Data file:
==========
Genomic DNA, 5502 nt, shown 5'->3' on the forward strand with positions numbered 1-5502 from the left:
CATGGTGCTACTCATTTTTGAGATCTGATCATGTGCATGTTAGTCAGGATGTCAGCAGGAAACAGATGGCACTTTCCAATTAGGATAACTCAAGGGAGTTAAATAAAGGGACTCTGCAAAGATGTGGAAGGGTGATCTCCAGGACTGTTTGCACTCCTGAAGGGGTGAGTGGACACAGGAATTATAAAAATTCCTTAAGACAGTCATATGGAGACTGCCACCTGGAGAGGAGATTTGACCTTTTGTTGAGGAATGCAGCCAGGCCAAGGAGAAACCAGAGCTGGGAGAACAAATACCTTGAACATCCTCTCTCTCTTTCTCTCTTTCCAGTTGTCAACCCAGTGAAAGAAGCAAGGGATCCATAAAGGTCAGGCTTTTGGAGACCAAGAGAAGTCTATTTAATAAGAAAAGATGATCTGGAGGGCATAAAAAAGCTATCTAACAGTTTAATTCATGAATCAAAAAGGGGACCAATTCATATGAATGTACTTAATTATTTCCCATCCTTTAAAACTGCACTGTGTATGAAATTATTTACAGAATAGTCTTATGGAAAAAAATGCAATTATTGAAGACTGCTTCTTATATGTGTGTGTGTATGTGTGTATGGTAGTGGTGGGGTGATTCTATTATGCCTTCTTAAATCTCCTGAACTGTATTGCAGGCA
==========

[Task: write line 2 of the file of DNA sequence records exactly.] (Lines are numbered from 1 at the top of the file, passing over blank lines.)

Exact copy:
CATGGTGCTACTCATTTTTGAGATCTGATCATGTGCATGTTAGTCAGGATGTCAGCAGGAAACAGATGGCACTTTCCAATTAGGATAACTCAAGGGAGTTAAATAAAGGGACTCTGCAAAGATGTGGAAGGGTGATCTCCAGGACTGTTTGCACTCCTGAAGGGGTGAGTGGACACAGGAATTATAAAAATTCCTTAAGACAGTCATATGGAGACTGCCACCTGGAGAGGAGATTTGACCTTTTGTTGAGGAATGCAGCCAGGCCAAGGAGAAACCAGAGCTGGGAGAACAAATACCTTGAACATCCTCTCTCTCTTTCTCTCTTTCCAGTTGTCAACCCAGTGAAAGAAGCAAGGGATCCATAAAGGTCAGGCTTTTGGAGACCAAGAGAAGTCTATTTAATAAGAAAAGATGATCTGGAGGGCATAAAAAAGCTATCTAACAGTTTAATTCATGAATCAAAAAGGGGACCAATTCATATGAATGTACTTAATTATTTCCCATCCTTTAAAACTGCACTGTGTATGAAATTATTTACAGAATAGTCTTATGGAAAAAAATGCAATTATTGAAGACTGCTTCTTATATGTGTGTGTGTATGTGTGTATGGTAGTGGTGGGGTGATTCTATTATGCCTTCTTAAATCTCCTGAACTGTATTGCAGGCA